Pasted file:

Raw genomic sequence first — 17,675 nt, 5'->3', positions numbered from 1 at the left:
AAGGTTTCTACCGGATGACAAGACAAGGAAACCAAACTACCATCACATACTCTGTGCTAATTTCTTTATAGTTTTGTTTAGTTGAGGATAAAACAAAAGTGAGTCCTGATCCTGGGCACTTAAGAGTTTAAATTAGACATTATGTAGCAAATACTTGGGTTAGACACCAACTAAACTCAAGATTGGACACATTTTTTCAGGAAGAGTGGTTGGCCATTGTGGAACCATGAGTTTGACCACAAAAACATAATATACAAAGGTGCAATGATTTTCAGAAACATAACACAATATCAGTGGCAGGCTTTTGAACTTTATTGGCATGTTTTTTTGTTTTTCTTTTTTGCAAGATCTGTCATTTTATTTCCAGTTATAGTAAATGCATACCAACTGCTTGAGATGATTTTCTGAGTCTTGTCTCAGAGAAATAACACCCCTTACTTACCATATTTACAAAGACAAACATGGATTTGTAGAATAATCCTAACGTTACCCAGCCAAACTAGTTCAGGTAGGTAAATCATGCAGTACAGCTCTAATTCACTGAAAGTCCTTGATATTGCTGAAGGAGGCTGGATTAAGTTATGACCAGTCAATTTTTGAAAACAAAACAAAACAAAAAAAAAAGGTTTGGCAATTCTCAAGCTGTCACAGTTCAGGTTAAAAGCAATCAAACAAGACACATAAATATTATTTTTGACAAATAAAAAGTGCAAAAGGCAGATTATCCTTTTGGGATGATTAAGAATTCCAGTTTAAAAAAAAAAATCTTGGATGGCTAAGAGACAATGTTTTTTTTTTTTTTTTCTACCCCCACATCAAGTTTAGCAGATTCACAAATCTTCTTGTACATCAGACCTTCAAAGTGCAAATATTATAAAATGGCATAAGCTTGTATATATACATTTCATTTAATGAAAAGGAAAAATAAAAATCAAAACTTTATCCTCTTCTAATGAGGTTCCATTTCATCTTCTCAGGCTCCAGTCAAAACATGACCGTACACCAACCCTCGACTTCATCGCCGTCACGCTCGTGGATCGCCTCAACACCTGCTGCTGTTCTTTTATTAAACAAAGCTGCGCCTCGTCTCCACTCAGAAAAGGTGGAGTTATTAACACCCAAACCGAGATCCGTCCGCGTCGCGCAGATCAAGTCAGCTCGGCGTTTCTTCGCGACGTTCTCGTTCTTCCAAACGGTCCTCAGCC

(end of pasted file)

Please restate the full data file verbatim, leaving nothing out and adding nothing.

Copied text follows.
Raw genomic sequence first — 17,675 nt, 5'->3', positions numbered from 1 at the left:
AAGGTTTCTACCGGATGACAAGACAAGGAAACCAAACTACCATCACATACTCTGTGCTAATTTCTTTATAGTTTTGTTTAGTTGAGGATAAAACAAAAGTGAGTCCTGATCCTGGGCACTTAAGAGTTTAAATTAGACATTATGTAGCAAATACTTGGGTTAGACACCAACTAAACTCAAGATTGGACACATTTTTTCAGGAAGAGTGGTTGGCCATTGTGGAACCATGAGTTTGACCACAAAAACATAATATACAAAGGTGCAATGATTTTCAGAAACATAACACAATATCAGTGGCAGGCTTTTGAACTTTATTGGCATGTTTTTTTGTTTTTCTTTTTTGCAAGATCTGTCATTTTATTTCCAGTTATAGTAAATGCATACCAACTGCTTGAGATGATTTTCTGAGTCTTGTCTCAGAGAAATAACACCCCTTACTTACCATATTTACAAAGACAAACATGGATTTGTAGAATAATCCTAACGTTACCCAGCCAAACTAGTTCAGGTAGGTAAATCATGCAGTACAGCTCTAATTCACTGAAAGTCCTTGATATTGCTGAAGGAGGCTGGATTAAGTTATGACCAGTCAATTTTTGAAAACAAAACAAAACAAAAAAAAAAGGTTTGGCAATTCTCAAGCTGTCACAGTTCAGGTTAAAAGCAATCAAACAAGACACATAAATATTATTTTTGACAAATAAAAAGTGCAAAAGGCAGATTATCCTTTTGGGATGATTAAGAATTCCAGTTTAAAAAAAAAAATCTTGGATGGCTAAGAGACAATGTTTTTTTTTTTTTTTTCTACCCCCACATCAAGTTTAGCAGATTCACAAATCTTCTTGTACATCAGACCTTCAAAGTGCAAATATTATAAAATGGCATAAGCTTGTATATATACATTTCATTTAATGAAAAGGAAAAATAAAAATCAAAACTTTATCCTCTTCTAATGAGGTTCCATTTCATCTTCTCAGGCTCCAGTCAAAACATGACCGTACACCAACCCTCGACTTCATCGCCGTCACGCTCGTGGATCGCCTCAACACCTGCTGCTGTTCTTTTATTAAACAAAGCTGCGCCTCGTCTCCACTCAGAAAAGGTGGAGTTATTAACACCCAAACCGAGATCCGTCCGCGTCGCGCAGATCAAGTCAGCTCGGCGTTTCTTCGCGACGTTCTCGTTCTTCCAAACGGTCCTCAGCC